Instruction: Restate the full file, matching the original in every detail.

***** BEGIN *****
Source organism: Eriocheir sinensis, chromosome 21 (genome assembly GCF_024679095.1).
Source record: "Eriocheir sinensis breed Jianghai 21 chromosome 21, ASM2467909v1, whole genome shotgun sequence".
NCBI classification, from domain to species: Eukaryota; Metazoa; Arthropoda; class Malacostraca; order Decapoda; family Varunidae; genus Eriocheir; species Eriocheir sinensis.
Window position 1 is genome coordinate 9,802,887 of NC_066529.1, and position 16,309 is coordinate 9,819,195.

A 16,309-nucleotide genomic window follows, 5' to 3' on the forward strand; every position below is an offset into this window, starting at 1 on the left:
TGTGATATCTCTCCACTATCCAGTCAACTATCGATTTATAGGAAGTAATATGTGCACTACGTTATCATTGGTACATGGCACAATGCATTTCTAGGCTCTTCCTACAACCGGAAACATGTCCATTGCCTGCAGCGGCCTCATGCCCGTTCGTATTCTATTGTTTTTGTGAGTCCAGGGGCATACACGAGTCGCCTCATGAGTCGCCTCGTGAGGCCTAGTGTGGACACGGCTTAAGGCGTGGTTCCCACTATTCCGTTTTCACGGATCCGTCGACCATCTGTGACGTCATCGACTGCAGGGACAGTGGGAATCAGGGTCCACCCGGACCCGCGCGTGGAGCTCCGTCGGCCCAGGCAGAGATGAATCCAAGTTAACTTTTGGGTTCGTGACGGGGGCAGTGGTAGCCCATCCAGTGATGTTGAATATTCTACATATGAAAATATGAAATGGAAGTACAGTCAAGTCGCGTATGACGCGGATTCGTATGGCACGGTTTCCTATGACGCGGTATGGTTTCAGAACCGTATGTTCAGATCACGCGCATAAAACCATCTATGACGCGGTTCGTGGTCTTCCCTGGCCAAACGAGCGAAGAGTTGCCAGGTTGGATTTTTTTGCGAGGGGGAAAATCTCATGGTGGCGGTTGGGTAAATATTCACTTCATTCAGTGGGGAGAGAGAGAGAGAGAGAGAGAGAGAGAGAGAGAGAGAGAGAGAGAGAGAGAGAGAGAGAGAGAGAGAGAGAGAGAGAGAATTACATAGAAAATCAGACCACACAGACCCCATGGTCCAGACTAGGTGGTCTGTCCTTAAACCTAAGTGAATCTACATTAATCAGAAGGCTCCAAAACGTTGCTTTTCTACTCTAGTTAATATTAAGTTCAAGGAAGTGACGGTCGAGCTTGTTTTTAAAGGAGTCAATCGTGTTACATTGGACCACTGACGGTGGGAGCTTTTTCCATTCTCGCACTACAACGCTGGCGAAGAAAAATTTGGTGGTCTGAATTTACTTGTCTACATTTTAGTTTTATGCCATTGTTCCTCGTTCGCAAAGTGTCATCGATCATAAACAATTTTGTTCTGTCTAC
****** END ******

Source organism: Eriocheir sinensis, chromosome 21 (genome assembly GCF_024679095.1).
Source record: "Eriocheir sinensis breed Jianghai 21 chromosome 21, ASM2467909v1, whole genome shotgun sequence".
NCBI classification, from domain to species: Eukaryota; Metazoa; Arthropoda; class Malacostraca; order Decapoda; family Varunidae; genus Eriocheir; species Eriocheir sinensis.
Window position 1 is genome coordinate 9,802,887 of NC_066529.1, and position 16,309 is coordinate 9,819,195.

A 16,309-nucleotide genomic window follows, 5' to 3' on the forward strand; every position below is an offset into this window, starting at 1 on the left:
TGTGATATCTCTCCACTATCCAGTCAACTATCGATTTATAGGAAGTAATATGTGCACTACGTTATCATTGGTACATGGCACAATGCATTTCTAGGCTCTTCCTACAACCGGAAACATGTCCATTGCCTGCAGCGGCCTCATGCCCGTTCGTATTCTATTGTTTTTGTGAGTCCAGGGGCATACACGAGTCGCCTCATGAGTCGCCTCGTGAGGCCTAGTGTGGACACGGCTTAAGGCGTGGTTCCCACTATTCCGTTTTCACGGATCCGTCGACCATCTGTGACGTCATCGACTGCAGGGACAGTGGGAATCAGGGTCCACCCGGACCCGCGCGTGGAGCTCCGTCGGCCCAGGCAGAGATGAATCCAAGTTAACTTTTGGGTTCGTGACGGGGGCAGTGGTAGCCCATCCAGTGATGTTGAATATTCTACATATGAAAATATGAAATGGAAGTACAGTCAAGTCGCGTATGACGCGGATTCGTATGGCACGGTTTCCTATGACGCGGTATGGTTTCAGAACCGTATGTTCAGATCACGCGCATAAAACCATCTATGACGCGGTTCGTGGTCTTCCCTGGCCAAACGAGCGAAGAGTTGCCAGGTTGGATTTTTTTGCGAGGGGGAAAATCTCATGGTGGCGGTTGGGTAAATATTCACTTCATTCAGTGGGGAGAGAGAGAGAGAGAGAGAGAGAGAGAGAGAGAGAGAGAGAGAGAGAGAGAGAGAGAGAGAGAGAGAGAGAGAGAGAGAATTACATAGAAAATCAGACCACACAGACCCCATGGTCCAGACTAGGTGGTCTGTCCTTAAACCTAAGTGAATCTACATTAATCAGAAGGCTCCAAAACGTTGCTTTTCTACTCTAGTTAATATTAAGTTCAAGGAAGTGACGGTCGAGCTTGTTTTTAAAGGAGTCAATCGTGTTACATTGGACCACTGACGGTGGGAGCTTTTTCCATTCTCGCACTACAACGCTGGCGAAGAAAAATTTGGTGGTCTGAATTTACTTGTCTACATTTTAGTTTTATGCCATTGTTCCTCGTTCGCAAAGTGTCATCGATCATAAACAATTTTGTTCTGTCTAC